Rancho Santa Fe’s Mike McCarthy is the founder and heart of Rescue Express, saving lives by transporting animals from overpopulated and high-kill shelters in Southern California to rescue groups who find them forever homes in the Pacific Northwest. The nonprofit subsidiary of MGM Animal Foundation provides freedom rides for pets free of charge in a fleet of three big red buses that can hold up to 200 animals safely and humanely.
Since 2015, Rescue Express has transported almost 13,000 animals. With the addition of two buses to the fleet in 2016, McCarthy said there is a real possibility they will meet 20,000 animals transported by next year.
New to Rancho Santa Fe from Eugene, Ore., Rescue Express is hosting an open house on Wednesday, Nov. 15 at the Rescue Express Ranch at 6715 Lago Lindo, Rancho Santa Fe. From 4-7 p.m. guests can enjoy a light meal, meet the staff, tour the buses and learn about how the group is working toward a future in which no animals are euthanized due to a community’s inability to care for them.
A retired software engineer, McCarthy had his own computer science and accounting system consulting practice that he sold in 1998. He always had a love for animals and after selling his company, he went to work for animal rescues, whether it was helping rescue groups to improve their fundraising efforts or making contributions to help them meet facility needs or other needs.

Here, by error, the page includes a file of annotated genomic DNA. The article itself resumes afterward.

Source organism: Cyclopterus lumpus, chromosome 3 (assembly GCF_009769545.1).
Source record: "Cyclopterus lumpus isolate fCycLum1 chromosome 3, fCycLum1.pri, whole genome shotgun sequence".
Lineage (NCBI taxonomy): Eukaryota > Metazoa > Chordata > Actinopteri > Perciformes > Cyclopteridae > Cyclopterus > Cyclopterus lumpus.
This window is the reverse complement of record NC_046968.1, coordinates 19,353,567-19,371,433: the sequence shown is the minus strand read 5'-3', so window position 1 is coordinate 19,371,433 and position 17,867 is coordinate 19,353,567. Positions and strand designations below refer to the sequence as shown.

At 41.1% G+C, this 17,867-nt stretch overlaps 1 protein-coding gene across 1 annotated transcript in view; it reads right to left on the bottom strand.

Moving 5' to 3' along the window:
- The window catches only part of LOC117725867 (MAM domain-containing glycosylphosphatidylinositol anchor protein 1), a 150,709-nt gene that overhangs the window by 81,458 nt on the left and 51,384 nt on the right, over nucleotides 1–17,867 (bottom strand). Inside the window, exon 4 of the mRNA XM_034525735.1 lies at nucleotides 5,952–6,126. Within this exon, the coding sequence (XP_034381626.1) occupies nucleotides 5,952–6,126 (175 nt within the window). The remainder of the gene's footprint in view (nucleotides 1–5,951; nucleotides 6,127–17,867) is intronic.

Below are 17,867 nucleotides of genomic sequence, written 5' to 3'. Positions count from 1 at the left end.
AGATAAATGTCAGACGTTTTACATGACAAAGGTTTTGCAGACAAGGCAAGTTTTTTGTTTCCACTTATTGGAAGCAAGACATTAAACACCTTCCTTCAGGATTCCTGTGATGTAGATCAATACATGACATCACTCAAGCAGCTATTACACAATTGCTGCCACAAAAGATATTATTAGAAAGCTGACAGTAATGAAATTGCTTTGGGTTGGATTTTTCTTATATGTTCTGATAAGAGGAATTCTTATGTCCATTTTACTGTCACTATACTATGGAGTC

McCarthy and his eight dogs, all rescues, moved to his Rancho Santa Fe ranch in August. McCarthy lived in Rancho Santa Fe from 2008 to 2010 before moving to Newport Beach for a couple years and then heading up north to live on a ranch in Eugene.
While working with shelters in Oregon, he said it became evident that nearly all of the rescues were coming to the state from Southern California. A bunch of little groups were transporting the animals up north, often times in cramped vans or even cars, some of them arriving in poor condition, dehydrated or even worse.
“I decided I could do a better job than they were doing and do it really cheap if I used a bigger vehicle,” McCarthy said. “You could get a lot more animals in the van, and with a two-person crew we could transport animals from Los Angeles to Seattle.”
The first Rescue Express, a converted 40-foot school bus, took its initial journey on Valentine’s Day 2015, stopping at rescue groups along Interstate 5 to load up the bus heading north.
“Shelters in Southern California, mostly those in the Central Valley, are more and more pressured by the community to lower euthanasia rates and find ways to home most dogs, as long as they aren’t ferocious or sick. So this is a great program for them,” McCarthy said.
Free of charge, he will go to a shelter in a place like Bakersfield and take 20 dogs out of their cages and take them up north. McCarthy said the Southern California shelters are “delighted” because it takes pressure off of them to find homes for those 20 dogs and the shelters up north, which have a hard time finding animals, are able to get those dogs into good homes and benefit from adoption fees to keep their shelters up and running.